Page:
I will present the evidence against the theory, including the relevant parts of the Pinter "Requiem" paper : The Younger Dryas impact hypothesis: A requiem
Nicholas Pinter, Andrew C. Scott, Tyrone L. Daulton, Andrew Podoll, Christian Koeberl, R. Scott Anderson, Scott E. Ishman and other published studies.

Now I am quite sure Mr. Grondine is quite prepared to answer the evidence. My purpose is not to argue, fight or even defend, but to show the counter evidence and let the board reach its own conclusions. If new evidence emerges "in about two months" as perhaps, implied by Mr. Grondine's continued attempt to ridicule me, so be it. We can look at the evidence, evaluate it for what its worth, and if my current point of view is wrong I will happily admit it, because I was, in the beginning, a proponent. But I am troubled by the new studies and for now convinced they represent severe difficulties for the Firestone theory.
Hi FM -

You did not "break into" this thread. Its simply that you are not familiar with the background, and have absolutely no knowledge of it.

First off, I did my own work entirely separate from Firestone, Kennett, et al.

Second, your summary of the history of the debate over comet impact is not accurate.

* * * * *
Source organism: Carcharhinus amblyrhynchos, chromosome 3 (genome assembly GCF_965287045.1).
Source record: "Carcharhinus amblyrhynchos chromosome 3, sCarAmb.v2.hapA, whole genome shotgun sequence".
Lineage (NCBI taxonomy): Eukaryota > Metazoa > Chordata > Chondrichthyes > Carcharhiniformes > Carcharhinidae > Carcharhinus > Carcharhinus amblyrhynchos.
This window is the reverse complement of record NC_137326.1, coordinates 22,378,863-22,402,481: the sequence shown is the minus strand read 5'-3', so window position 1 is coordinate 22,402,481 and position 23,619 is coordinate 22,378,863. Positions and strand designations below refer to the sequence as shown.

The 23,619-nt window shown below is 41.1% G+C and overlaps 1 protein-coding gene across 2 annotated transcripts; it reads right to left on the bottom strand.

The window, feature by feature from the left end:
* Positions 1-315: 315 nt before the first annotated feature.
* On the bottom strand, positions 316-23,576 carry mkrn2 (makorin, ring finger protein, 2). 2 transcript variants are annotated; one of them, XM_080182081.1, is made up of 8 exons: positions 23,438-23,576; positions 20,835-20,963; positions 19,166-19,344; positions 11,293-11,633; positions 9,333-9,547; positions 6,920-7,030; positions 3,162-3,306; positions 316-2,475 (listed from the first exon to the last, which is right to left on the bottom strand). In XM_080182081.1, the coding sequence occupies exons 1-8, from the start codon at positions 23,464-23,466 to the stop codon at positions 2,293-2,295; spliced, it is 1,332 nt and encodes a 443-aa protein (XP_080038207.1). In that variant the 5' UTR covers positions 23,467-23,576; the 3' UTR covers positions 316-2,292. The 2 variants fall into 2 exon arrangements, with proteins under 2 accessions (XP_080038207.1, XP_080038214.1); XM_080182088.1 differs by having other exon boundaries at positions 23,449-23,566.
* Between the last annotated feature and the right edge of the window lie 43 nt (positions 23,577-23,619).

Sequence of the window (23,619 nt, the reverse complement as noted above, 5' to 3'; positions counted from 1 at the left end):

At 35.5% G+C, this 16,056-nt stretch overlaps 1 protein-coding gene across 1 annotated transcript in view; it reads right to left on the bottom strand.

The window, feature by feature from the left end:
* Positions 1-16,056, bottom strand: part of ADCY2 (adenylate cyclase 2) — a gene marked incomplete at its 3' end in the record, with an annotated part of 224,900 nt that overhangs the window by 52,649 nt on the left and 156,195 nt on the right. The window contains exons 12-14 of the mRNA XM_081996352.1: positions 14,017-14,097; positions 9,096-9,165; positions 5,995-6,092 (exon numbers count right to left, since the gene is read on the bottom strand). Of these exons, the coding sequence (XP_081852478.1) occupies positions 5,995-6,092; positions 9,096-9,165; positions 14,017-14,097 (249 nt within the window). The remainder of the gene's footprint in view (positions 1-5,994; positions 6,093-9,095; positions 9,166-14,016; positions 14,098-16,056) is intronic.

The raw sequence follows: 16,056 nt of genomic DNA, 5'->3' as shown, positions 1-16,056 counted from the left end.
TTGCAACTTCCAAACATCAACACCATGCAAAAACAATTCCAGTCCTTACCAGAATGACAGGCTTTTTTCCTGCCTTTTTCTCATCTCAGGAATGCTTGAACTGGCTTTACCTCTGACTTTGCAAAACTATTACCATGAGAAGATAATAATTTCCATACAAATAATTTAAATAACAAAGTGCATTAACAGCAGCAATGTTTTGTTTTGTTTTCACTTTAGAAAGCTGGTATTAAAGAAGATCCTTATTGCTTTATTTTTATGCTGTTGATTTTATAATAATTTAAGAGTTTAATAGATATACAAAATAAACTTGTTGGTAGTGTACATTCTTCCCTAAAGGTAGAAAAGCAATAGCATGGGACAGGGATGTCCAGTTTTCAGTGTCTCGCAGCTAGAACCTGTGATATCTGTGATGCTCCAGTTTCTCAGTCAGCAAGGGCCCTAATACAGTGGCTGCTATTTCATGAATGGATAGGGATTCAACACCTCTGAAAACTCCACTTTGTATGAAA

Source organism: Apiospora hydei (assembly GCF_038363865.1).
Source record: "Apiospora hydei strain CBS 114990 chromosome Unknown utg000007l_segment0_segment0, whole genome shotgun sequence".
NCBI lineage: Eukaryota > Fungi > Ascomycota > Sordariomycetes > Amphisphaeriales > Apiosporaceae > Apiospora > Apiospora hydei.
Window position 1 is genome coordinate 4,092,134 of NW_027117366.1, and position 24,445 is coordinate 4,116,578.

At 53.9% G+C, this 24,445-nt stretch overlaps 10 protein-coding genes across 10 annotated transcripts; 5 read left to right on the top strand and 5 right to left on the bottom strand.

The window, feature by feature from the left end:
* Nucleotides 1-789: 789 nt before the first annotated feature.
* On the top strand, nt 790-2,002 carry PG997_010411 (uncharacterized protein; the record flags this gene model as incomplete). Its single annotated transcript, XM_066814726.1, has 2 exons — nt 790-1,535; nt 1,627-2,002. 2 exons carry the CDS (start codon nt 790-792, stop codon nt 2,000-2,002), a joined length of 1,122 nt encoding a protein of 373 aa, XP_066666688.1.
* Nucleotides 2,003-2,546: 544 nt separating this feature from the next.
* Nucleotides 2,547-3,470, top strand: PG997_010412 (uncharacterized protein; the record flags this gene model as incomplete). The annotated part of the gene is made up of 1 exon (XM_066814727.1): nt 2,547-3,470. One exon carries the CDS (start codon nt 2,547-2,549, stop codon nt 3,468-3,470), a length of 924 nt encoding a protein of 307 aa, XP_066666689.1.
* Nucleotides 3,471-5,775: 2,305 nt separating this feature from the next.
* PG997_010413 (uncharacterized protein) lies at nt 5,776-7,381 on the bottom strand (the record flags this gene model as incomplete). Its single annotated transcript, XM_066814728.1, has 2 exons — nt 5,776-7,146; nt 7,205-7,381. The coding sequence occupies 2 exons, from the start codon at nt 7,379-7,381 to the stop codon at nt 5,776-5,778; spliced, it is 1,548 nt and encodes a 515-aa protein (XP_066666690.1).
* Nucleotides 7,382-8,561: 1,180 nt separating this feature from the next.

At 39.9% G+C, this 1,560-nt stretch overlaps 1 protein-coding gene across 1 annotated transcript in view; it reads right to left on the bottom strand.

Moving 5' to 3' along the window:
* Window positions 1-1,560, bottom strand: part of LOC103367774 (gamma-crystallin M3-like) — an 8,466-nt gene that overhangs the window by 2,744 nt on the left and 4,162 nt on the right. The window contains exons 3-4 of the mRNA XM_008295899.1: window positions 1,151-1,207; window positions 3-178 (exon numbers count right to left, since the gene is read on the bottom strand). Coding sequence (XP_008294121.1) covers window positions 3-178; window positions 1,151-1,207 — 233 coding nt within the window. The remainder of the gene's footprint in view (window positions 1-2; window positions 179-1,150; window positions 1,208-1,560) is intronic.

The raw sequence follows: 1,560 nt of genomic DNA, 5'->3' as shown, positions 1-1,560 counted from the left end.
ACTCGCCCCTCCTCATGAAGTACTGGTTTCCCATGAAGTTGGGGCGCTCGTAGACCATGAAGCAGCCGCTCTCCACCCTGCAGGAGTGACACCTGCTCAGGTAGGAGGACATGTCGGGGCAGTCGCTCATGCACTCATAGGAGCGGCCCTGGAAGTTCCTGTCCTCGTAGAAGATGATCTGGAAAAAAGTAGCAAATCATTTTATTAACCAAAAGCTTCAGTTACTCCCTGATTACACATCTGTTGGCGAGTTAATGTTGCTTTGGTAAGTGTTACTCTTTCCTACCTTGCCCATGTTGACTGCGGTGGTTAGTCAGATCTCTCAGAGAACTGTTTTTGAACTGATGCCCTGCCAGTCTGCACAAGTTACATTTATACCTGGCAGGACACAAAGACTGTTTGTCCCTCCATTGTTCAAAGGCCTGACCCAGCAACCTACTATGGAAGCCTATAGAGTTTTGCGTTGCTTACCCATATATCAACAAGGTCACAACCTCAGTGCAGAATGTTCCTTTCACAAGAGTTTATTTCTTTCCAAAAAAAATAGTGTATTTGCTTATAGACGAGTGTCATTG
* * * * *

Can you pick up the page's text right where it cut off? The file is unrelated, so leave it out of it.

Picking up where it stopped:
In fact it has been going on for 30 years. The principals of the "debate" are Muller and Morrison (Nemesis hypothesis) versus Clube and Napier (periodic gravitational perturbation injection, and recent impacts of fragments of Comet Encke).

My own work and that of Firestone were performed independently. Firestone first started with the hypothesis of supernova as an injection mechanism.

My own focus was (is but I've had a stroke) on the recovery of recent impact data, cometary and asteroidal. (If I could find a recent asteroid impact using historical records, then there would have been substantial meteorite remains. My own work covers far more events that those at the YD.). I had more interest in the Ancient Near East and Minoans than in Native America, but my interests got refocused, and quite roughly at that.